I am really not sure why we humans tend to get all sappy and nostalgic at the end of each calendar year.  It seems to be a habit even if your year doesn’t end on December 31st.  However, reflection and remembrance is a part of human life.  Making resolutions also seems to be the wont of many people at this time of year as well.  I suppose all that reflection brings about regrets and memories of failures during the year.

My year has been topsy-turvy to say the least.  I have had significant changes in my work and career.  I am still trying to get used to some of the more recent changes.  I’m not one to dwell on failures so I don’t have a list of regrets.  Regrets also tend to be such a bad business anyway.  I guess the only significant foible this year on the athletic front was Hotter-n-Hell in August.  I had to DNF it because of a broken spoke.  That in itself doesn’t quite qualify as failure.  Yet, it did give me more initiative to learn how to overcome that problem through building (or rebuilding) my own wheel.  The proof in that pudding won’t show up until later in 2012, though.  I did have some sucesses as well.  I finally finished a ride that I had not completed in three years (Tour d’Italia – June).  I also completed my first triathlon and (ahem) my first marathon.  I’ve gotten to watch my kids grow up even more and learn how to deal with the world at large, and even to see my granddaughter at her school on grandparents day.  Yeah, I think there were plenty of good things happening in 2011.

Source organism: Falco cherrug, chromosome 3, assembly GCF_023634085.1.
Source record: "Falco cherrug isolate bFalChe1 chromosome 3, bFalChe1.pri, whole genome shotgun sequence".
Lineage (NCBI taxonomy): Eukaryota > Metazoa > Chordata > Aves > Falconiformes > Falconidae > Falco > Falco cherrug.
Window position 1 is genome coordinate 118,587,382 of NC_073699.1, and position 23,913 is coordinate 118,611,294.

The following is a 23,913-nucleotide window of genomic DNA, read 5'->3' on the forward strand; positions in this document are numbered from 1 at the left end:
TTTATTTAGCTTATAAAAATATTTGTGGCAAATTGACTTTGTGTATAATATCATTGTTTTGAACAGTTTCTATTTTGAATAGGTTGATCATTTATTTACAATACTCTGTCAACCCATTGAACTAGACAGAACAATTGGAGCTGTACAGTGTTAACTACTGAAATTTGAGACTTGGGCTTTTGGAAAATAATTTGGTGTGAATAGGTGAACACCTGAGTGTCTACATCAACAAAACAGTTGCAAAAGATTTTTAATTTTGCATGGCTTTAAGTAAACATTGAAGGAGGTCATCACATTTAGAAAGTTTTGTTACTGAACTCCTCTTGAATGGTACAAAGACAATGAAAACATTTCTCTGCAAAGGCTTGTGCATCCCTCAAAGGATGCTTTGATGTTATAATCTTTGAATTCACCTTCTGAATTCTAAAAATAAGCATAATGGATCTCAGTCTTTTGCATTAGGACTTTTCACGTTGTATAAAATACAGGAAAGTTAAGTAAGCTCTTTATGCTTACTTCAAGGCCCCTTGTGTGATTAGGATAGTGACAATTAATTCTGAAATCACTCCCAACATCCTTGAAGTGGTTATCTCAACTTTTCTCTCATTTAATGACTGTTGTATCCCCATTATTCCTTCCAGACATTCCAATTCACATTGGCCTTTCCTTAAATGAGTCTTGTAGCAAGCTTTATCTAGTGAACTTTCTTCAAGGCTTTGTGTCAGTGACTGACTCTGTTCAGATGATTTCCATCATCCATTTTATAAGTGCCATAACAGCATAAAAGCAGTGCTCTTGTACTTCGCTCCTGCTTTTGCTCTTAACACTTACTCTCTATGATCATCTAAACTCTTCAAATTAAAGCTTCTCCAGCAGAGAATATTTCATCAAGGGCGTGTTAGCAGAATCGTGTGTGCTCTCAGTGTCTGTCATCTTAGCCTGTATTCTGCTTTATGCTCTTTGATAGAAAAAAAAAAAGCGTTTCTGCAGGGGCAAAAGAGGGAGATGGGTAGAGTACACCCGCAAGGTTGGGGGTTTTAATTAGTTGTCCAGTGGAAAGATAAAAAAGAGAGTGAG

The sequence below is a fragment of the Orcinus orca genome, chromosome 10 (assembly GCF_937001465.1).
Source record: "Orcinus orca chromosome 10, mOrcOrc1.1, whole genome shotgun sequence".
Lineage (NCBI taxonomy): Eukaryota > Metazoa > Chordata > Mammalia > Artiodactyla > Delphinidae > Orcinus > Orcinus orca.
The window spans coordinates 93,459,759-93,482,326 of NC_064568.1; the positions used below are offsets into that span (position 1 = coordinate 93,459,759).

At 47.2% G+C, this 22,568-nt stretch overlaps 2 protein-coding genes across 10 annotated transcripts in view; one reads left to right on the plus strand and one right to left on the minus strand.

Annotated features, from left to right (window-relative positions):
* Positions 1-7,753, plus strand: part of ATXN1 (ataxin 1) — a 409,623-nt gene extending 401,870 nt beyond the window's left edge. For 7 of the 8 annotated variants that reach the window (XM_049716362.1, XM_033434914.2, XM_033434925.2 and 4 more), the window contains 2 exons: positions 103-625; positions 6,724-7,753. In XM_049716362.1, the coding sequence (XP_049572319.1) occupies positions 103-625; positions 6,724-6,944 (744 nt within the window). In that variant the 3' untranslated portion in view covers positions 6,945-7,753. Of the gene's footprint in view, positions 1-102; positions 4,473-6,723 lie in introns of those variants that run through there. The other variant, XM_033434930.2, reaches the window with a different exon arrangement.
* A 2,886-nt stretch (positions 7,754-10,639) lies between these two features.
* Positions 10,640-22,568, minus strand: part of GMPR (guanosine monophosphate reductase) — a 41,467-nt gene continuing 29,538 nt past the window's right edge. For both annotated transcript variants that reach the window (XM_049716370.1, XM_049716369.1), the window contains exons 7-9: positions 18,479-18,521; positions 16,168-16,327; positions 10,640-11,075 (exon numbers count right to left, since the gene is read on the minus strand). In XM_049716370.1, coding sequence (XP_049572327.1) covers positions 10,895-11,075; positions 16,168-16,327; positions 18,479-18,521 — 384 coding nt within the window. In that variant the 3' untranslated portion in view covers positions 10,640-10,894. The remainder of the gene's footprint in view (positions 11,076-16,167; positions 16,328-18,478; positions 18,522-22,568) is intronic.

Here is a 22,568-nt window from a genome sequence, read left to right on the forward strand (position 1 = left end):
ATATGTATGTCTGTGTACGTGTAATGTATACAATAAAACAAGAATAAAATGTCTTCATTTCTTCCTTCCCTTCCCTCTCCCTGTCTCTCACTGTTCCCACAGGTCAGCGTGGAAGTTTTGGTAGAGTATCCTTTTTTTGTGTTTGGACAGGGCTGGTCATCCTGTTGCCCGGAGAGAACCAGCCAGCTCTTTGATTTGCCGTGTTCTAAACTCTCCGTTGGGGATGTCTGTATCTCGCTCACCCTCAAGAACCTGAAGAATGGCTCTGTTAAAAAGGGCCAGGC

I’m not sure when I decided to quit the whole ‘resolution’ thing, but I really don’t do those anymore.  I do prefer to set some goals for the year.  Resolutions are something you ‘resolve’ to do, but culturally and psychologically, they tend to be more judgmental and success/failure oriented than they should.  I also tend to think we set ourselves up with resolutions by making them unreachable then kicking ourselves for the failure.  Goals, on the other hand, don’t have to be that way.  Goals can be modified, adjusted, and reworked.  Goals can be delayed, if necessary.  One can measure efforts toward a goal as a percentage of success and then celebrate the percentage while making plans to continue.  I like goals.

I have finally gotten back to spending more time reading (grad school can really take that out of you).  I have several books lined up to read so far and I am going to try to keep at it.  I finally have back some of the desire to read more science fiction than I had in the past.  Hopefully, I’ll keep finding new works to read.  Spending more time reading is a good goal for 2012.

On the training front, I am already working on my eating habits.  I hope I can continue being diligent and will see my weight continue to drop.  I know that my speed in running and swimming has picked up because of weighing less.  I am also going to try and keep a longer long run going.  I am planning to do a 10, 12, 15-mile rotation beginning next month.  I had started doing 5-milers on Mondays.  I am not certain those will stay, but we’ll see.  I don’t plan on another marathon this year, but in 2013…we’ll see.  Running more miles with less weight is a good goal.